The major histocompatibility complex (Mhc) is a family of loci characterized by its relatively rapid evolutionary turnover, large genetic distances between genes, and long persistence of allelic lineages effected by balancing selection. These features render the Mhc highly suitable for answering questions concerning speciation and adaptive radiation. The aim of the present study was to use Mhc-DRB genes to make inferences about the founding population of the Platyrrhini. Three segments, each approximately 300 base pairs in length, of the platyrrhine DRB genes were amplified by the polymerase chain reaction and sequenced. The segments were derived from intron 2, exon 3, and exon 6 of DRB genes from different species of New World monkeys. The results of the study have revealed that on a phylogenetic tree, all of the tested platyrrhine genes appear to form a single cluster, while all catarrhine DRB genes form a distinct cluster, although the bootstrap values fail to provide statistically significant support for the separation of these two clades. This observation suggests that the multiple platyrrhine genes originated from a single ancestral gene after the divergence of the Platyrrhini and Catarrhini and thus contradicts the results of an earlier study in which some exon 2 DRB sequences appeared to predate the split of the two primate groups. The inconsistency in the DRB gene phylogeny can be explained by postulating convergent evolution for the peptide-binding region of the DRB exon 2 sequences. The phylogeny of the platyrrhine DRB genes (except for exon 2) is relatively “shallow”; the distances between genes are relatively short (in comparison to the catarrhine DRB genes), and there is a tendency for sequences of individual species to cluster together. The phylogeny of the platyrrhine DRB genes is consistent with the postulate that a small population founded the group and that there is an ongoing adaptive radiation from small, relatively isolated founding populations.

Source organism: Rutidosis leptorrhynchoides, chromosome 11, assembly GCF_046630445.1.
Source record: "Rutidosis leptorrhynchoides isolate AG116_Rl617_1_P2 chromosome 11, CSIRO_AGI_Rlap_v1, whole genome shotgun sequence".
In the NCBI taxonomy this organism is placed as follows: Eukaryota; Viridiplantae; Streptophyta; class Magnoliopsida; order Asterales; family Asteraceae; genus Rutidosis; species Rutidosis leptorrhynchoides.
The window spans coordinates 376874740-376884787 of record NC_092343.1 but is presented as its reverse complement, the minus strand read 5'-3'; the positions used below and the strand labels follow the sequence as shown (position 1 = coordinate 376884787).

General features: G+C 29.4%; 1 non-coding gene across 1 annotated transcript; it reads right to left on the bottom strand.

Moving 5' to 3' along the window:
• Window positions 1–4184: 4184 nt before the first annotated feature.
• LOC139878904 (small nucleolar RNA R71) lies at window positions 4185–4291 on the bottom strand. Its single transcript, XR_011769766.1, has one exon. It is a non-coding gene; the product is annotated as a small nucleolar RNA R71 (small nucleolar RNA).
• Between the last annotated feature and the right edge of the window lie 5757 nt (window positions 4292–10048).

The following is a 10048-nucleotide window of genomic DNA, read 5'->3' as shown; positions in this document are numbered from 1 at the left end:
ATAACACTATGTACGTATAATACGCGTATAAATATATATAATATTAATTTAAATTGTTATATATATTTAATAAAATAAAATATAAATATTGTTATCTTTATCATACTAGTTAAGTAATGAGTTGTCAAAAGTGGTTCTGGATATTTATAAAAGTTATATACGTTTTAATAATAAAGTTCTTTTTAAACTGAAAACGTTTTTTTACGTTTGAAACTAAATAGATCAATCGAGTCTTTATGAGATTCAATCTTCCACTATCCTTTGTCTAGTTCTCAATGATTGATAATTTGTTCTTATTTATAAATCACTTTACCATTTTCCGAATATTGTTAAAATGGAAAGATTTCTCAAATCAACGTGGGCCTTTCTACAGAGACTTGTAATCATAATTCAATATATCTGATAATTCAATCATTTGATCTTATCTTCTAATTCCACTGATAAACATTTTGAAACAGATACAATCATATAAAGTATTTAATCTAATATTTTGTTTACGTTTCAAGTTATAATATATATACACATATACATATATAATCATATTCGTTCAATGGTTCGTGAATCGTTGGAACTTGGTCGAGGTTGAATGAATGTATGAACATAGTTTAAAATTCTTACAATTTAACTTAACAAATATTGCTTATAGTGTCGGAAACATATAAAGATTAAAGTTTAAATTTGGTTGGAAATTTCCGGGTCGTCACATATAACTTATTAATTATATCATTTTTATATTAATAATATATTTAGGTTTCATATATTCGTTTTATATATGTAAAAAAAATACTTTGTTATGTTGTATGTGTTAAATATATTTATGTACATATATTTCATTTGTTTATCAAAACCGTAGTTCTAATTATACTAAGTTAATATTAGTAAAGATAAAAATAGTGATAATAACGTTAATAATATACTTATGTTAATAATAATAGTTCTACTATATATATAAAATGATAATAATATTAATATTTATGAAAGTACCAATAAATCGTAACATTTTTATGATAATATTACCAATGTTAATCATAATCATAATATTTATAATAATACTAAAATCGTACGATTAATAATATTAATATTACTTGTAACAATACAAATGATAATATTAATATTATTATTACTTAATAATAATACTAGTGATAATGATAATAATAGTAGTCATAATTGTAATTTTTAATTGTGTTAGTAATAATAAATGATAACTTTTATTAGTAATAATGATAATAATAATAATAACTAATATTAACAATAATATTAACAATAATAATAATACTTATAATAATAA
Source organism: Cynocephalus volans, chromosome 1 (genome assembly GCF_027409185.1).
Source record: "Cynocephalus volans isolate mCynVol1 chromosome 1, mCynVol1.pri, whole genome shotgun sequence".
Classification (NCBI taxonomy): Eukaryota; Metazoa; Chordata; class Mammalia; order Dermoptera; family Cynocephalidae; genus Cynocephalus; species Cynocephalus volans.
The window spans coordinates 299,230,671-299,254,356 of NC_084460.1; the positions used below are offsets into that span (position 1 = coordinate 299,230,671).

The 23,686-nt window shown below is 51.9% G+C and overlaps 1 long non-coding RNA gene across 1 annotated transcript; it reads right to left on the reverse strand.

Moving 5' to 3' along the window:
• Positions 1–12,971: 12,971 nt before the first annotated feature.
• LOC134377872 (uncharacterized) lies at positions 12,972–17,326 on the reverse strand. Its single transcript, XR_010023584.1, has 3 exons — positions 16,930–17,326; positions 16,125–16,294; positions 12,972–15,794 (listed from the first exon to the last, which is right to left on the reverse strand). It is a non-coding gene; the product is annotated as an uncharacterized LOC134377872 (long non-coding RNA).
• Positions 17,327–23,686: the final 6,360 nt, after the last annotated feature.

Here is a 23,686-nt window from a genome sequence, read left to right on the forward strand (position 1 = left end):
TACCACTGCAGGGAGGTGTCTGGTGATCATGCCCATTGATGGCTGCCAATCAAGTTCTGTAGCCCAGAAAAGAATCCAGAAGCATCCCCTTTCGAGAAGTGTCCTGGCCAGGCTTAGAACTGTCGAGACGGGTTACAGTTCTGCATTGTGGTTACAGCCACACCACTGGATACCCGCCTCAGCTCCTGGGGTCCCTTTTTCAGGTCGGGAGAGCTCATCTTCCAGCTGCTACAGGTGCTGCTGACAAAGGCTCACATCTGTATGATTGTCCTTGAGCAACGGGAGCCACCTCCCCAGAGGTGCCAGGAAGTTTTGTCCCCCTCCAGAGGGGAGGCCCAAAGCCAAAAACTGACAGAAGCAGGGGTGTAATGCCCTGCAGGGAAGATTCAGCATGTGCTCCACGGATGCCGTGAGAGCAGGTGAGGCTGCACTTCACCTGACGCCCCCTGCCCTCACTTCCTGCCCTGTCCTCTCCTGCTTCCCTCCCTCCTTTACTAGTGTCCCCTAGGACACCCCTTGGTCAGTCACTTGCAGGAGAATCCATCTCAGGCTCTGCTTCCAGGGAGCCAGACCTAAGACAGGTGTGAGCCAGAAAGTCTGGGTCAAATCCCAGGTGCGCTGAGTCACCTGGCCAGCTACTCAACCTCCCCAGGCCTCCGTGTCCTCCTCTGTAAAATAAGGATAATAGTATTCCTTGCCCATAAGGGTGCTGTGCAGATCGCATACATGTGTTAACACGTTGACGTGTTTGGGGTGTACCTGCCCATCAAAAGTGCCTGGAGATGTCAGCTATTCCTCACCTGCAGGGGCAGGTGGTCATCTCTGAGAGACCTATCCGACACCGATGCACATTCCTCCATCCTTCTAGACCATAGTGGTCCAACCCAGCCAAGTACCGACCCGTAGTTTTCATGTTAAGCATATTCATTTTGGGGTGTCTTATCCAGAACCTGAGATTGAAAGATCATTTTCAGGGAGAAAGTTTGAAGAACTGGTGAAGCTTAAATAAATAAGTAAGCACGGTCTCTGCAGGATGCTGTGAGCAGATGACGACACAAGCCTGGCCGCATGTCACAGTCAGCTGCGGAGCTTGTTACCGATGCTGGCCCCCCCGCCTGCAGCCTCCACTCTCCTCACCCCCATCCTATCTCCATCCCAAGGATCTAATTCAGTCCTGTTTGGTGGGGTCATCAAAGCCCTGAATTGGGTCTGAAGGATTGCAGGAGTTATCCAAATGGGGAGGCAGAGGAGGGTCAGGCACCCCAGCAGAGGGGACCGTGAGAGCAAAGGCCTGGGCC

All Science Journal Classification (ASJC) codes
- Ecology, Evolution, Behavior and Systematics
- Molecular Biology